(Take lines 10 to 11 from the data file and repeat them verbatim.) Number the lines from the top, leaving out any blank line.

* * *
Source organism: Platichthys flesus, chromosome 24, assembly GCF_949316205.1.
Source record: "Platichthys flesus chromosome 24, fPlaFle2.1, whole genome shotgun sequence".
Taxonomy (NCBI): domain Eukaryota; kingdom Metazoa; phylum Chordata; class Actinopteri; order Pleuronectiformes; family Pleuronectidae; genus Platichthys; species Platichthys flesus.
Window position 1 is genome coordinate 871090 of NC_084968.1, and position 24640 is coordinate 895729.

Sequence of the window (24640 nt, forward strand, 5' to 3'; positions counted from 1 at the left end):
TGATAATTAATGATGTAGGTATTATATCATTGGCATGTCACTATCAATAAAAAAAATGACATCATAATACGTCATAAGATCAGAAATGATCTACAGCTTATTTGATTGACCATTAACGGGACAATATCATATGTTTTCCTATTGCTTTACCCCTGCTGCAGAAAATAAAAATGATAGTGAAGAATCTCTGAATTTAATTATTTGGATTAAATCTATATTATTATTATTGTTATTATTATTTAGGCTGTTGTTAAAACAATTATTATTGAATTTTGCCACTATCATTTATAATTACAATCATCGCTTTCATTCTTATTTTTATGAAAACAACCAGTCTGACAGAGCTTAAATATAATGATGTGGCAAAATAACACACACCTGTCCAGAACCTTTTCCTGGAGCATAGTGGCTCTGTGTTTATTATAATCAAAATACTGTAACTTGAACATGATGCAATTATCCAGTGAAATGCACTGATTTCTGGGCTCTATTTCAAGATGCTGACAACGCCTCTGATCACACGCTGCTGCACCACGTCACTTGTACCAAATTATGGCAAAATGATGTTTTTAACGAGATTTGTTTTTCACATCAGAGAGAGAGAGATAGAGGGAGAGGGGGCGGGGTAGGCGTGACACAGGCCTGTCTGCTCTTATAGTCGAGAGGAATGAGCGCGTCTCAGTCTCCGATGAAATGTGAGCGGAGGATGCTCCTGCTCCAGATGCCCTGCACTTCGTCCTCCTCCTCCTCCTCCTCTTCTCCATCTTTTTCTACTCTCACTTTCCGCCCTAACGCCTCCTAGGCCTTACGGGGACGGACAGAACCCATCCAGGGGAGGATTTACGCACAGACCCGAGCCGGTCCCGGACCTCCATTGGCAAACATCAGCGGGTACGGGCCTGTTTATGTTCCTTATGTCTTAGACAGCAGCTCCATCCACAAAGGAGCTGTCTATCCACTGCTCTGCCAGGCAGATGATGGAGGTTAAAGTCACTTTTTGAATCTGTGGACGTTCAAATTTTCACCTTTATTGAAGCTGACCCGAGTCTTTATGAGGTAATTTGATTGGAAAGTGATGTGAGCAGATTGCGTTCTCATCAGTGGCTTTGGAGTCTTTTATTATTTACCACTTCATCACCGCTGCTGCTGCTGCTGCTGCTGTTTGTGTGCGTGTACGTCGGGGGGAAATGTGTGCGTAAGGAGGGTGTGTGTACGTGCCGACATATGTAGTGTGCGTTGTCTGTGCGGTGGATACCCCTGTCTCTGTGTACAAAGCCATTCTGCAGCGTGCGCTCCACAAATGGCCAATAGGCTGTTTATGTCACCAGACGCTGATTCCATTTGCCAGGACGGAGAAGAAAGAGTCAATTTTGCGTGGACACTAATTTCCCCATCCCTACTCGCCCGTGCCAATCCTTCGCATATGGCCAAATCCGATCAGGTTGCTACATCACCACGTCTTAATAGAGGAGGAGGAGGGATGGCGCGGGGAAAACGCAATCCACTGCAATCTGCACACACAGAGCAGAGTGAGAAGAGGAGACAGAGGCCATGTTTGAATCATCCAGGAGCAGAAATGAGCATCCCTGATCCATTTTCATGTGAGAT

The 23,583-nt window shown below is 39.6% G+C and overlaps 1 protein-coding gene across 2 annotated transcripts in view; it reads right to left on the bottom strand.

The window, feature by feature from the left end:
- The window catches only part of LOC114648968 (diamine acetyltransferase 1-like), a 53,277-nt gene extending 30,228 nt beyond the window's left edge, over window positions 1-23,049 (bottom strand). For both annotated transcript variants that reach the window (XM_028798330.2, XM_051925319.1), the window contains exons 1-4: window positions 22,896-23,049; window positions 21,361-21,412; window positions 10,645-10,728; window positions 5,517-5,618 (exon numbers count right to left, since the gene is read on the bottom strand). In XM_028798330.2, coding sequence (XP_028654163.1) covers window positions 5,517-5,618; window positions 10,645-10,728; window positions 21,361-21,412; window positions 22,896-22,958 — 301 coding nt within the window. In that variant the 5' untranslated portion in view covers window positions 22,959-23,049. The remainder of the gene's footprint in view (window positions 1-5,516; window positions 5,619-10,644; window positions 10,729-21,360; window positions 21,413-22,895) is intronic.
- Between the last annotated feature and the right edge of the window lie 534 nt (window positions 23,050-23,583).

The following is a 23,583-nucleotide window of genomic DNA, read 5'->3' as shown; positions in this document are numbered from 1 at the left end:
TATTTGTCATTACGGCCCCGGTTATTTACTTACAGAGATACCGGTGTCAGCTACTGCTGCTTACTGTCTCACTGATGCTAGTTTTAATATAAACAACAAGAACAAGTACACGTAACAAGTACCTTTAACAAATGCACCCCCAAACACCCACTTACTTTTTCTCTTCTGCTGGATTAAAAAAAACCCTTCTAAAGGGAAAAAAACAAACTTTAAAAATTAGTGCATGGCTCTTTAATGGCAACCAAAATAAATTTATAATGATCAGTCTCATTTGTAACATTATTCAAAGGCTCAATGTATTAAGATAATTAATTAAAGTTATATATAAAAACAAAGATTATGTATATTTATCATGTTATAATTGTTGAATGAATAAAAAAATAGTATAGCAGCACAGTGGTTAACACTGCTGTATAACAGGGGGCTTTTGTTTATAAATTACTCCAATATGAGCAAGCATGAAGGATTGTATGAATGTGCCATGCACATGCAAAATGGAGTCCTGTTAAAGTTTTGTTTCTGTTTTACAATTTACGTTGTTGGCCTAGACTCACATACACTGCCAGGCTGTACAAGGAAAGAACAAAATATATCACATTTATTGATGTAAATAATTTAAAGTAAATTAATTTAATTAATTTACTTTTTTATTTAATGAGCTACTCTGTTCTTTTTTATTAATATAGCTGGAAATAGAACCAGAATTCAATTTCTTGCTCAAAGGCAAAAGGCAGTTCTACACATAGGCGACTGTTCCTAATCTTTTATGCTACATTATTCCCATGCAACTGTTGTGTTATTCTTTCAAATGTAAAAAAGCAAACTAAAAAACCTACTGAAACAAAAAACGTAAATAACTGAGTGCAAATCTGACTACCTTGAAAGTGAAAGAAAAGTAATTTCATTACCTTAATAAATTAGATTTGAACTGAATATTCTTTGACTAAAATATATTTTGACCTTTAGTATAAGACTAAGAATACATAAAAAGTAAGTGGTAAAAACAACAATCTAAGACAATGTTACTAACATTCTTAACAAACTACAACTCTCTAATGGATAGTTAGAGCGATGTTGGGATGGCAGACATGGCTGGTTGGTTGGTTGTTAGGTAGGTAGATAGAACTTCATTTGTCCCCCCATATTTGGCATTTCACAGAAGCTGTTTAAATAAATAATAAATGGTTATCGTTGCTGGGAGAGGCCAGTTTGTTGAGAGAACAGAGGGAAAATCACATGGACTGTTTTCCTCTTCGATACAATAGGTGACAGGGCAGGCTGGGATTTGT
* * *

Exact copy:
- Between the last annotated feature and the right edge of the window lie 534 nt (window positions 23,050-23,583).

The following is a 23,583-nucleotide window of genomic DNA, read 5'->3' as shown; positions in this document are numbered from 1 at the left end: